Sun, Jan 2, 2022 2:39 PM
By Merrilee Gasser | The Center Square contributor, The Center Square
(The Center Square) – Hawaiian officials could be more transparent about how federal COVID-19 relief is being spent, according to a report from the nonpartisan Good Jobs First.
The nonprofit analyzed how states were tracking Coronavirus Relief Fund (CRF) spending and providing information to the public.
CRF relief was provided to states through the Coronavirus Aid, Relief and Economic Security (CARES) Act, which was signed into law in March 2020 by President Donald Trump. The $2.2 trillion package allotted $111.8 billion for emergency assistance to state governments and the District of Columbia.
The report said only six states were fully transparent with their spending. Hawaii was listed as a state with “some disclosure.”
Of the eight criteria analyzed to determine how well states disclosed their spending to taxpayers, Hawaii met three: a website dedicated to CARES Act spending, it is easily accessible and the site lists expenditure categories for fund recipients.
Hawaii’s website falls short of breaking down what money was spent on beyond the vague spending category descriptions, which leave a lot of gray area, the report’s authors wrote. It also doesn’t do an adequate job of explaining how much money it spent on educational and health care entities, according to the report.
“As we’ve documented, most states are doing a middling to poor job of disclosing their uses of CARES Act CRF funds,” the report’s authors said. “Fortunately, they now have a second chance to improve their performance: The American Rescue Plan Act has the Coronavirus State and Local Fiscal Recovery Fund Program (CSLFRF), which at $350 billion, is far larger than CRF, its CARES Act counterpart.”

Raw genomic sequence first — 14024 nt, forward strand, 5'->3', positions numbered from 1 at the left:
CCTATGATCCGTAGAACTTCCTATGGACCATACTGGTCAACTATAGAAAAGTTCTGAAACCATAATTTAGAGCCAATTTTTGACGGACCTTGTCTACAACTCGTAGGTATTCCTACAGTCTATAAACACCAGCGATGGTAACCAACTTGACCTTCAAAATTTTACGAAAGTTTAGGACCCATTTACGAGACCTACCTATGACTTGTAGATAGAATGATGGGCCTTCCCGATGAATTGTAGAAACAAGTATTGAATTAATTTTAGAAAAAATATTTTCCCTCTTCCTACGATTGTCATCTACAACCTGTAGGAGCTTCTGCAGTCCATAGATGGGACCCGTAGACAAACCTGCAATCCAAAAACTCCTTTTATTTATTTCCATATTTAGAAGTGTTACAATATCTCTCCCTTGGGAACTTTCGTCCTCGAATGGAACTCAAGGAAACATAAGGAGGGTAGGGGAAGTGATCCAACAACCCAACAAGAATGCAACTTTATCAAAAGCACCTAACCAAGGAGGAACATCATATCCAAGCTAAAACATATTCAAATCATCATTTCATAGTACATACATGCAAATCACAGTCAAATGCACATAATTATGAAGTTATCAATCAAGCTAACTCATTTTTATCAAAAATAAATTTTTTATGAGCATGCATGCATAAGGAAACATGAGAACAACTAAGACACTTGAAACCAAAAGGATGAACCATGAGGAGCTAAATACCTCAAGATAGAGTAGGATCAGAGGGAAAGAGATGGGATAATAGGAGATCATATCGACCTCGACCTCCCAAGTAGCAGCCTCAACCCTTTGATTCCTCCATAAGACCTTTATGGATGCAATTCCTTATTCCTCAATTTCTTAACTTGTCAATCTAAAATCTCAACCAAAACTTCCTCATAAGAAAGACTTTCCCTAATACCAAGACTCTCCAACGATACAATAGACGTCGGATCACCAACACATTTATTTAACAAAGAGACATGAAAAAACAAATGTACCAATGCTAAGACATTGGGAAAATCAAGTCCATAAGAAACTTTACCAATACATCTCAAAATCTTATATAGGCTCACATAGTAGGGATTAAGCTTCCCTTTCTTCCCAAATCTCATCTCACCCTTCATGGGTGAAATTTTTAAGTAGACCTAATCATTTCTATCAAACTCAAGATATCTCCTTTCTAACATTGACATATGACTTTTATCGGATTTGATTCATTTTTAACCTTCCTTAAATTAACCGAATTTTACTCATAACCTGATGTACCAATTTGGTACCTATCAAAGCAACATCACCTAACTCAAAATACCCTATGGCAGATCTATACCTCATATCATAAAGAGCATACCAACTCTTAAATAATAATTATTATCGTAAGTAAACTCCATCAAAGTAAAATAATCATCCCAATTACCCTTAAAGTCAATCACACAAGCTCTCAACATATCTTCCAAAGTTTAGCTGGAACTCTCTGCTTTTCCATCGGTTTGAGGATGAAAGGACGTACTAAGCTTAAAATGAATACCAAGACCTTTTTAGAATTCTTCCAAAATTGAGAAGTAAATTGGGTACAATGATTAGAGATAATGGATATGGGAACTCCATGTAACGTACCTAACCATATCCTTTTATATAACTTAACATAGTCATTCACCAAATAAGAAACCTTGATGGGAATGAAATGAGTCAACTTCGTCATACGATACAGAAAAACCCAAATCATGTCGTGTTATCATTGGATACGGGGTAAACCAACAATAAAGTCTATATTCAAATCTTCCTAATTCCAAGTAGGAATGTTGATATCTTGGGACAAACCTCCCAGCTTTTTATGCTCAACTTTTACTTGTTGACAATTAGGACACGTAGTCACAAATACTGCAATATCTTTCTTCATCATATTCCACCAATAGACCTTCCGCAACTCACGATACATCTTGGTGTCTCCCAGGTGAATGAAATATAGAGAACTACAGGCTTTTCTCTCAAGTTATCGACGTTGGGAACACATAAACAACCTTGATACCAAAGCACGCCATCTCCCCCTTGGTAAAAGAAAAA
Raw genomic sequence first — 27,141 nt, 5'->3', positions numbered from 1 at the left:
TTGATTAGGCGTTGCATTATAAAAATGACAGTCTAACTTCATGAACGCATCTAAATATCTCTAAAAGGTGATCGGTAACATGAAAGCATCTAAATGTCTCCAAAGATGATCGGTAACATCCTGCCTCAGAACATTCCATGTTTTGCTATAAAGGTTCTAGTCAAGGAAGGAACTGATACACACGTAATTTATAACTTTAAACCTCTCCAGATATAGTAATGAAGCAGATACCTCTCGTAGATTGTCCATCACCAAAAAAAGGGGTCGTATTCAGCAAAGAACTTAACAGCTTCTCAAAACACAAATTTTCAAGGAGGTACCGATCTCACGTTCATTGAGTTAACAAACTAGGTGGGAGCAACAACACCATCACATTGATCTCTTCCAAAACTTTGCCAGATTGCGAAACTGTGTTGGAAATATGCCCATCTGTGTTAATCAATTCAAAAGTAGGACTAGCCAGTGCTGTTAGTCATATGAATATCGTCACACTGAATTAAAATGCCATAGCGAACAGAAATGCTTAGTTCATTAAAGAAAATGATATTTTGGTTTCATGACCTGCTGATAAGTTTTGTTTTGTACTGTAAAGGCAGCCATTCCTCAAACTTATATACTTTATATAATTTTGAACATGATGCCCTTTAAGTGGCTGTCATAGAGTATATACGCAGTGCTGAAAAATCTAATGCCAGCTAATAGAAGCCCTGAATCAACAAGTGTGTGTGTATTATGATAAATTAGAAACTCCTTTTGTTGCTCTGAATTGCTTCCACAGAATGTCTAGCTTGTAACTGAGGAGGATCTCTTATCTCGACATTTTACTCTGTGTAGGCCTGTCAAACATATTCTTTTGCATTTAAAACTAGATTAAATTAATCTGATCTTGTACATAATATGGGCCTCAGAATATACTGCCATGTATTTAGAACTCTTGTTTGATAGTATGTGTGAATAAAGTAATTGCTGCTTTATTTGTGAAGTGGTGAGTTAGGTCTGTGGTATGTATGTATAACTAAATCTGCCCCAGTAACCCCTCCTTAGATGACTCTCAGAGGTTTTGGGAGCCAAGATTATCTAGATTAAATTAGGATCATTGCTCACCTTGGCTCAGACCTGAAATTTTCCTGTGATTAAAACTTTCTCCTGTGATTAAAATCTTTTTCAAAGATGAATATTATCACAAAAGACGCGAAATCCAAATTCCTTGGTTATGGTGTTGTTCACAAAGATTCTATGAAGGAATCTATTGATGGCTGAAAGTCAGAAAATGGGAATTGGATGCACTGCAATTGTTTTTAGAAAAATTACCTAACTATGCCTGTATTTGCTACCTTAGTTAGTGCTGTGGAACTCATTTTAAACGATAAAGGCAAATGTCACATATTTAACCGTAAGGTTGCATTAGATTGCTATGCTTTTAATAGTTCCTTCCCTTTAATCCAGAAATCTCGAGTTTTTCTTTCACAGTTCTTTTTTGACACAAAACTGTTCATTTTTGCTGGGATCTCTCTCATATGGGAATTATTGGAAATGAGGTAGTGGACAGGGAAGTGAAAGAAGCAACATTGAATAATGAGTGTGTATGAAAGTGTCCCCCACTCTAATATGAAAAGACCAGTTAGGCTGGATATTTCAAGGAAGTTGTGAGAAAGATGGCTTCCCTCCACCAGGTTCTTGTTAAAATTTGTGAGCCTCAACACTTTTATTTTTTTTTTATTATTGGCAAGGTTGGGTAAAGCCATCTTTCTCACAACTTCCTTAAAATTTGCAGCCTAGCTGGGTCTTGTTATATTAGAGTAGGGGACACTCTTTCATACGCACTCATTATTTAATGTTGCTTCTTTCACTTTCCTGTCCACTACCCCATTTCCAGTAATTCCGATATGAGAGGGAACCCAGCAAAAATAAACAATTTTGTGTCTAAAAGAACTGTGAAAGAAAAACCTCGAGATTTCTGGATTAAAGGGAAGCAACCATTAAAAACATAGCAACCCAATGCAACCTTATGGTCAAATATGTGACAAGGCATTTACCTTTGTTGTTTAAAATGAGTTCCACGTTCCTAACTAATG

The report highlighted several ways it believes states could increase transparency with taxpayers, including requiring states to make their quarterly reports on CARES Act spending public. States already are required to send the reports to the U.S. Treasury Department. It also recommended requiring all states to track their COVID-19 spending on a website where residents can see exactly where money is going.
“The CARES Act intentionally gave state leaders wide flexibility for how the money was spent, to target the specific needs of their residents,” the report’s authors said. “How and on what they spent the money is crucial to letting the public determine whether it was put to good use.”
Eight states and the District of Columbia don’t have websites at all. States that were found doing the best at disclosing their CARES Act spending were Alabama, Georgia, Illinois, Massachusetts, Michigan and Wyoming.